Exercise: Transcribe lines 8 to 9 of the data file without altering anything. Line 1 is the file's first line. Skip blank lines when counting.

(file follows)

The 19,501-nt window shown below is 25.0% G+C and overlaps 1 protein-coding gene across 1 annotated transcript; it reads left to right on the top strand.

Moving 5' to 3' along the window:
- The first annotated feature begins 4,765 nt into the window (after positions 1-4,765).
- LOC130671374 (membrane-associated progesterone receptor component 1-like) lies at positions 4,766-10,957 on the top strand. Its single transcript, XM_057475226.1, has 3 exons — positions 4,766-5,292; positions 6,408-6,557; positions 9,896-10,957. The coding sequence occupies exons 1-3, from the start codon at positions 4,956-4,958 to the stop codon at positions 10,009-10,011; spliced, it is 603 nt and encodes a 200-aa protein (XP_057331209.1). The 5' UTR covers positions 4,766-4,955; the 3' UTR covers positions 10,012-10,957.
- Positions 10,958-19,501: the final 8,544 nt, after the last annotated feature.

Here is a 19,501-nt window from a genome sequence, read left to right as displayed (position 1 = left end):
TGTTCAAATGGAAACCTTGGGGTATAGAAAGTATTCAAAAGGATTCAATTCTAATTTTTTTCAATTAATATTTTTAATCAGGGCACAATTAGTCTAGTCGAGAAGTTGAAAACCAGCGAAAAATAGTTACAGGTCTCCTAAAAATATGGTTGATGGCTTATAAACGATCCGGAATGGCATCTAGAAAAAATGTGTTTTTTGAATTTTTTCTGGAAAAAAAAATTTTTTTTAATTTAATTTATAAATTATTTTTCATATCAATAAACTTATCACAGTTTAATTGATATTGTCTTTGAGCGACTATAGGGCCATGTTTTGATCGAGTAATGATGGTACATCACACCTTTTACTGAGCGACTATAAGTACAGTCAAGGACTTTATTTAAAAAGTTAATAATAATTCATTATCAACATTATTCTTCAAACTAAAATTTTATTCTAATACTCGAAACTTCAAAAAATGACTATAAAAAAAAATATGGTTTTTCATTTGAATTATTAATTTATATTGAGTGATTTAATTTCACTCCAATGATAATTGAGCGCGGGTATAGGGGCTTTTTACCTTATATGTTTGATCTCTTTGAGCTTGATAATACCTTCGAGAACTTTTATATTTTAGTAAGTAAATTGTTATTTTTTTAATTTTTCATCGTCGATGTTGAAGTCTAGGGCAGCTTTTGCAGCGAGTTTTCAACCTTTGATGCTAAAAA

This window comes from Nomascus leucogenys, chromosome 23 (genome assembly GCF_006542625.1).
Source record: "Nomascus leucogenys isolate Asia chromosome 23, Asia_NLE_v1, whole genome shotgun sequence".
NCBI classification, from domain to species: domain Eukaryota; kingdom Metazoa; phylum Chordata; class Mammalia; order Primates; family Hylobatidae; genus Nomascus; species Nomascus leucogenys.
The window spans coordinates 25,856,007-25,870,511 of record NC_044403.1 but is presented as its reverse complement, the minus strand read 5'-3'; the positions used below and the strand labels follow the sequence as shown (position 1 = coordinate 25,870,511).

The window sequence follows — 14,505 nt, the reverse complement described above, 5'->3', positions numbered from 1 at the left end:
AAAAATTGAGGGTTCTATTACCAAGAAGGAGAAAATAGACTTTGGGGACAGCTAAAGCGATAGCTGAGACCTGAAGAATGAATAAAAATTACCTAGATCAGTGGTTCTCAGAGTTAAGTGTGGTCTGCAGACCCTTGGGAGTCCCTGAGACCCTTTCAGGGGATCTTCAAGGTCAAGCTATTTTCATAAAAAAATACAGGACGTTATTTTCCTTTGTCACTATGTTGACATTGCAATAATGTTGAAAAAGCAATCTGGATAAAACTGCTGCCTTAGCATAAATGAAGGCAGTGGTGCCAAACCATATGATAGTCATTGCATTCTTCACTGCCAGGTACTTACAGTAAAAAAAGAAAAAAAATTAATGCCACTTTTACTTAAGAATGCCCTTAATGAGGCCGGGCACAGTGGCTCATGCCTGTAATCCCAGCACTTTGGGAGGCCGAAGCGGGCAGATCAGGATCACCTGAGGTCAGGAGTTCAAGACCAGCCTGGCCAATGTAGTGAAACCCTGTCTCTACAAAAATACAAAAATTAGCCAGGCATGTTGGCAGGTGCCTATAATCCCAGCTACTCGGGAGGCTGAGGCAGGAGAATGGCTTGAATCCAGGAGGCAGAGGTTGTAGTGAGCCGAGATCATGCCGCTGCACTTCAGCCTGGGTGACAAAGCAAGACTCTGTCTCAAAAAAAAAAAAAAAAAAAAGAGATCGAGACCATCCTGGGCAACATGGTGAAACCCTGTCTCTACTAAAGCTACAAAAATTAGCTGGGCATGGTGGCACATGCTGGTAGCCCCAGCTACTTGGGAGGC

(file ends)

This window comes from Nomascus leucogenys, chromosome 23 (genome assembly GCF_006542625.1).
Source record: "Nomascus leucogenys isolate Asia chromosome 23, Asia_NLE_v1, whole genome shotgun sequence".